Well, some guy from the IRS signed up. A couple of machinists (one's even non-union). There are some middle-aged women who knew how to buy low and sell high, kicking in a little cash for the trip. A girl in the sex trade business who might bring a couple of her friends who are exotic dancers. A few 20-something anarchists who want to yank the hinge pin out of the whole damn Pax America project. A soccer mom. One guy who identifies himself as a "pretty much reformed" sex offender. A Gulf war vet. A minister or two who will hook up after their evening church meetings are done. We'll most likely pick up more folks as we go along.
2. What do I need to bring?
It's pretty much a come-as-you-are arrangement. Good walking shoes. Maybe a water bottle. We're not sure how far we're going so it's best to pack light. We can get what we need along the way.
3. What will we talk about?
What things make you happy. Who you love. Who you hate. Why cities are so tall. What to do when so many people come to the picnic that you run out of food. How to be a good person. What to do when your friends leave you high and dry. How to fight for what's right without using your fists. Who God is. How to deal with a bad boss. How to tell the difference between a phony bill of goods and the genuine article. How to mourn. How to get rid of money so it doesn't weigh you down. How to pray. How to forgive. Why people are poor. How to die. How to live.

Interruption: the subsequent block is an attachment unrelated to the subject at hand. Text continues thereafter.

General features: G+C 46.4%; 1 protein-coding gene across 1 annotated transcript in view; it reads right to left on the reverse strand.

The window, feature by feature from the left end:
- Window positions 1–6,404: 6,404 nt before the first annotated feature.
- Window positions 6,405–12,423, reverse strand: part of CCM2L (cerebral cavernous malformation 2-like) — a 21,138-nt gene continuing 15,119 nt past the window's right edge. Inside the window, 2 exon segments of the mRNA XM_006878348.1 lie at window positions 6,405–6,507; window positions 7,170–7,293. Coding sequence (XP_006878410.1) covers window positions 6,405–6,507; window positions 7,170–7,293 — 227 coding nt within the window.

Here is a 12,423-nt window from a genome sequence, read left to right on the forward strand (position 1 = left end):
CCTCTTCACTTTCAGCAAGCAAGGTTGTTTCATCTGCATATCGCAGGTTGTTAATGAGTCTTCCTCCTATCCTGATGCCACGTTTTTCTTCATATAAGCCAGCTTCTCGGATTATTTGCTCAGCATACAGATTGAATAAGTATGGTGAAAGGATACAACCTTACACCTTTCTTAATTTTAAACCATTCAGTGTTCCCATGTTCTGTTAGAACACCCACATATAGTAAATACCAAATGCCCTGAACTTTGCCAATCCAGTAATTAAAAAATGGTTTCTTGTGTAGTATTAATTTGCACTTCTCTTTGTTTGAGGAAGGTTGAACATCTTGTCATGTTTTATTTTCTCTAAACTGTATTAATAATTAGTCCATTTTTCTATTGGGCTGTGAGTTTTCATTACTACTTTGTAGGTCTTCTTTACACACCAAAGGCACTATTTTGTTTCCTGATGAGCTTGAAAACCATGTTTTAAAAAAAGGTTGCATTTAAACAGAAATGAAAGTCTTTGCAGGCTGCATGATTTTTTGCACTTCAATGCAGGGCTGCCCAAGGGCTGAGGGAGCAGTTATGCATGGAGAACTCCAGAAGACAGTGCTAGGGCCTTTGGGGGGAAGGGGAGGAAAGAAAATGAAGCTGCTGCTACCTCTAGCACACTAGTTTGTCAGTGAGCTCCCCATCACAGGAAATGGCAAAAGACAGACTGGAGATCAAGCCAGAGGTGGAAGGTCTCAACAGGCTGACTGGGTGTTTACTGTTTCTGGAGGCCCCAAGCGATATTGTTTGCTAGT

A Toast to Freedom
Fierce Legion of Friends: A History of Human Rights Campaigns and Campaigners by Linda Rabben
The Fragmentation of the Church and Its Unity in Peacemaking, edited by Jeffrey Gros and John D. Rempel
Hebron Journal: Stories of Nonviolent Peacemaking by Arthur G. Gish
Walking on Fire: Haitian Women's Stories of Survival and Resistance by Beverly Bell
There are basically three kinds of power: domination, collaboration, and satyagraha (truth force). Domination is political power that proceeds from the barrel of a gun. Collaboration promotes "united we stand, divided we fall." Truth force, or spiritual power, preaches "the truth will set you free." All three kinds of power make up the shifting riverbed of the history of social movements and campaigns.
Linda Rabben's Fierce Legion of Friends tracks the strategies of modern social campaigns, an interest that started with her work for Amnesty International in Brazil. Reading through case histories, she discovered the rich and often tragic stories of people who crusaded for freedom in every generation.